WIFIPLUG, a company that produces a smart plug, is still working with its lead mentor from the Ameren Accelerator program (now taking applications). Its mentor has taken on the role of national sales manager for WIFIPLUG and helped the company establish valuable business connections. WIFIPLUG CEO Leon Doyle attests to that, saying, "Our mentor made a huge difference to the entire company. That one arrangement has brought in countless more deals and leads."

"Being able to discuss a key issue with someone qualified and not emotionally or financially invested in your business is huge for one's entrepreneurship journey," says Galina Ozgur, GM of  Grand Central Tech, a New York City-based tech campus and accelerator geared towards startups poised for scale. Ozgur advises founders looking to join an accelerator or incubator to do their research and explore into the accelerator's mentor network via their website or on LinkedIn to get a better sense of where that those mentors' strengths may lie.

2. Find local startup networking events.

These events can come in all shapes and sizes, from exclusive clubs frequented by Silicon Valley's top founders to online-only gatherings of entrepreneurs and businesspeople. Networking events are a great opportunity to speak to and learn from entrepreneurial-minded individuals. They give you exposure to professionals from a huge variety of industries. When looking for a mentor, try to find someone in the same industry or at least one similar to yours so you can benefit from their network (and they can benefit from yours).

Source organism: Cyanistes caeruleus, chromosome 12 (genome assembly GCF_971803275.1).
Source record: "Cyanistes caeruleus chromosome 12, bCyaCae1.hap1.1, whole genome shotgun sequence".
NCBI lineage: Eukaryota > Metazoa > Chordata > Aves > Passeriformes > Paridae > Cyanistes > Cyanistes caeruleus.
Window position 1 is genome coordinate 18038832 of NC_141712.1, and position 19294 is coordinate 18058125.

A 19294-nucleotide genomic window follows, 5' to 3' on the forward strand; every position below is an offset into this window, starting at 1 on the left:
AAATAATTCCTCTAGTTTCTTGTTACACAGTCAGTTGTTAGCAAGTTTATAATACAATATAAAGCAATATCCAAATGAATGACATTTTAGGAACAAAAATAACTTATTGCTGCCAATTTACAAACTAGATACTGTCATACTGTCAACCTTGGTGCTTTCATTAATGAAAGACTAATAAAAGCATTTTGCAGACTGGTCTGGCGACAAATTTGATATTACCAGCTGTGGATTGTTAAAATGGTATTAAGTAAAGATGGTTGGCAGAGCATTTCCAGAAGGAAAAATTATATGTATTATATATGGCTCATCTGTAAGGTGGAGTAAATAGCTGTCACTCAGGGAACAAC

3. Utilize your local small business development center.

Many entrepreneurs are unaware that the federal government provides technical assistance to small business owners through its Small Business Development Centers (SBDCs). These programs provide free one-on-one mentoring and low-cost training opportunities for their clients in locations around the country, using a combination of federal funds, state and local government contributions, and private sector resources. SBDCs operate in more than 900 locations, meaning the valuable coaching and guidance they provide is available virtually anywhere.

4. Have informal conversations with your network.

Hillel Fuld, a prominent startup advisor and tech blogger, advises founders to forget secrecy. "Contrary to popular belief, keeping your startup idea close and confidential is a fundamental mistake," says Fuld. After all, chances are no one will be able to take your idea and run with it faster than you might. And, in the unlikely chance that someone does, you still have the passion to out-execute them. "Speaking to people you trust, getting feedback on both the vision and the product is invaluable, and out-values the risk of sharing your idea and having it 'stolen'," says Fuld. "The more brains you can pick in the formation of your venture, the higher the chances of its success."  

Entrepreneurs are naturally independent do-it-yourselfers, but you don't have to go it entirely alone. Forming a relationship with a mentor is a key ingredient to the success of your startup, and it can help you avoid mistakes that newcomers naturally make. And who knows? If you find success through a program, you may find yourself mentoring a new business owner like yourself one day.